Mexicans start voting a referendum promoted by President Andres Manuel Lopez Obrador over the investigation into former presidents for alleged corruption, but experts criticized the vote as a political stunt.
Lopez Obrador, popularly known as AMLO, has viewed administrations in the past as deeply corrupt and has made combating the practice his top priority.
But critics say the Mexican president hopes to use the consultation to bolster his base, and that it is unlikely that enough votes will be gathered to be valid. To be binding, 37.4 million people – 40 percent of the electorate – must participate.
The polls opened on Sunday at 08:00 local time (13:00 GMT) and would close at 18:00 (23:00 GMT), with the result expected to be announced within two or three days.
Although the yes vote can win up to 90 percent, it will even be difficult to vote even 30%, says Roy Campos, director of the Mitofsky ballot box.
“The consultation has become ideological,” Campos told Reuters. “The president’s supporters are those who want to go and vote, and yes vote.”
This is repeated by Jose Antonio Crespo, a political analyst at Mexico’s Center for Economic Research and Training, who called the referendum ‘strictly an exercise in politics and media exposure’ and noted that the result of the ballot not be doubted.
‘The question is not whether the’ yes’ option will win; we know that 90 percent or more will vote yes, ‘Crespo said.
‘The question is how many people are going to vote? Many of us do not want to be used in manipulation. This would be an indication of how many people still support Lopez Obrador, of how much capacity he has to mobilize people. ”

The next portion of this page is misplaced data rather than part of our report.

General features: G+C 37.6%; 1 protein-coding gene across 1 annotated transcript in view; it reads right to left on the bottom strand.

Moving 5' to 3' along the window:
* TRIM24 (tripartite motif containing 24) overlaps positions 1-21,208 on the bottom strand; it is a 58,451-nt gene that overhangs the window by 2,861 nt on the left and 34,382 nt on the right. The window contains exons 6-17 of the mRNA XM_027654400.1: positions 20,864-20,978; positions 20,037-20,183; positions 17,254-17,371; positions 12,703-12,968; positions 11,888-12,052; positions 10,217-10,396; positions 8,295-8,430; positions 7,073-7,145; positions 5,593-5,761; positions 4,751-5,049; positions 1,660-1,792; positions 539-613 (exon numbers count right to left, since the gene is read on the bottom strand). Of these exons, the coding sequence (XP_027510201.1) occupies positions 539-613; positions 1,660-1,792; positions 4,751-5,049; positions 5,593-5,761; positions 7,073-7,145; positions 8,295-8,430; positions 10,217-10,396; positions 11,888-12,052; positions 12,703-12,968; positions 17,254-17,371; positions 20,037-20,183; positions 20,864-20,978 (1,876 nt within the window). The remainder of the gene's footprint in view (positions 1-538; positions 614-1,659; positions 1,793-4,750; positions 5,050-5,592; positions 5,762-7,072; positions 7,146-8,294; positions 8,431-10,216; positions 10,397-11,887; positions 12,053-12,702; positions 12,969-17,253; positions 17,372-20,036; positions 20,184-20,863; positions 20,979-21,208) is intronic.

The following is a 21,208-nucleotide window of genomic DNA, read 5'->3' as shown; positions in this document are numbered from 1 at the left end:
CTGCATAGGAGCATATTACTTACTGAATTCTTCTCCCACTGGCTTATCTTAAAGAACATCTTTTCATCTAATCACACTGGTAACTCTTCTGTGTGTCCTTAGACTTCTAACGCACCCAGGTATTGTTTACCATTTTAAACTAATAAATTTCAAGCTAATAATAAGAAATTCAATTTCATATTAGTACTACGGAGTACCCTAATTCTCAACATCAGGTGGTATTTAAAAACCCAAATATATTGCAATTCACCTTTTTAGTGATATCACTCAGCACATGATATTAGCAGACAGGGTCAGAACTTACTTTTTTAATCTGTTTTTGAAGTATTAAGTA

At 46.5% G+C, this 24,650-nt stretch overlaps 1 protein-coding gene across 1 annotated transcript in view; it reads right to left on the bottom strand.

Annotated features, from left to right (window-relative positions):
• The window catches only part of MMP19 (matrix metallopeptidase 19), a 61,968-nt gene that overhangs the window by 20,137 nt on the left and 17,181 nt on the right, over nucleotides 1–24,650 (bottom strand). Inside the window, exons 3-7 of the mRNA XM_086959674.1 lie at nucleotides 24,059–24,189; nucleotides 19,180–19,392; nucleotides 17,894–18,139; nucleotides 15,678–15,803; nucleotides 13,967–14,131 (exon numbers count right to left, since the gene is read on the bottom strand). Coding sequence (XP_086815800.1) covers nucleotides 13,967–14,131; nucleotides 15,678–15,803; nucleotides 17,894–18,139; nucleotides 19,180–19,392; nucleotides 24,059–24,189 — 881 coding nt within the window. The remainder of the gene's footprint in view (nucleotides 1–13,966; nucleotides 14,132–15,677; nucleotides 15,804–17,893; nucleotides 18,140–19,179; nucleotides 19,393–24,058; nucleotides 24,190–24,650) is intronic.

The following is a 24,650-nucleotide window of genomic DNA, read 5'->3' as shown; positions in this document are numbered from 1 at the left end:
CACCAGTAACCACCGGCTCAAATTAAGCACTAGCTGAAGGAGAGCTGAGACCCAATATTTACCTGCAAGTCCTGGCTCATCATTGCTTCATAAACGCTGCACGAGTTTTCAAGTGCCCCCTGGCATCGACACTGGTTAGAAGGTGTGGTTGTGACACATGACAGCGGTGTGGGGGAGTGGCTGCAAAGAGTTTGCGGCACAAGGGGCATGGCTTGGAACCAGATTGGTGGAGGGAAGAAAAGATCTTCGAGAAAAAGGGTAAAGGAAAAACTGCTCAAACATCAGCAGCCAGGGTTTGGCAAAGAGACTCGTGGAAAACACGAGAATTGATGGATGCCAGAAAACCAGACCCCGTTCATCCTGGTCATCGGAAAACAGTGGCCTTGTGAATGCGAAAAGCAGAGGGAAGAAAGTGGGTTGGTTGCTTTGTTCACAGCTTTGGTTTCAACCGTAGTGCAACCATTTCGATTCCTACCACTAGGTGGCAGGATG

According to a recent poll by the newspaper El Financiero, 77 percent of respondents said they supported the proposal to investigate former leaders, but only 31 percent of people said they would vote.
Rosario Gomez was one of those who planned to vote at one of the 57,000 polling stations set up by the polling station, compared to more than 160,000 for June Legislative and Local Elections.
“It’s time for these thieves to pay!” said the 52-year-old market salesman.
Lopez Obrador blames former leaders Carlos Salinas, Ernesto Zedillo, Vicente Fox, Felipe Calderon and Enrique Pena Nieto, whose administrations stretch from 1988 to 2018, because they exacerbated many of Mexico’s problems, from poverty to insecurity.
“The people want participatory democracy, not just representative democracy,” he said last week. “You have to trust the people, you have to trust the people and their free choice, not be afraid of the people.”
The president originally wanted the referendum to ask voters if they wanted the former presidents to be prosecuted, but the Supreme Court ordered a looser wording to protect the right process and the presumption of innocence.
The question is: ‘Do you agree or disagree that the relevant actions are carried out in accordance with the constitutional and legal framework to explain a process to explain the political decisions taken by the political actors in recent years? justice and the rights of potential victims? ”
The Lopez Obrador administration did not explain what the process would entail.
The statute of limitations has expired for some of the charges the former presidents may face, and the referendum could lead to the establishment of a truth commission rather than legal action, Campos said.
But former presidents can be tried like any other citizen, and critics claim the referendum is unnecessary. “Waiting for the results of a consultation makes justice a political circus,” said Jose Miguel Vivanco, America’s director of Human Rights Watch.
Other opponents said in a slogan: “The law must be applied, not for voting.”
Fox, who was president from 2000 to 2006 and is a strong critic of Lopez Obrador, urged Mexicans to stay home. “Let us not give in to this joke,” he wrote on Twitter.
Mexico ranks 124th out of 179 on Transparency International’s Global Corruption Perceptions Index.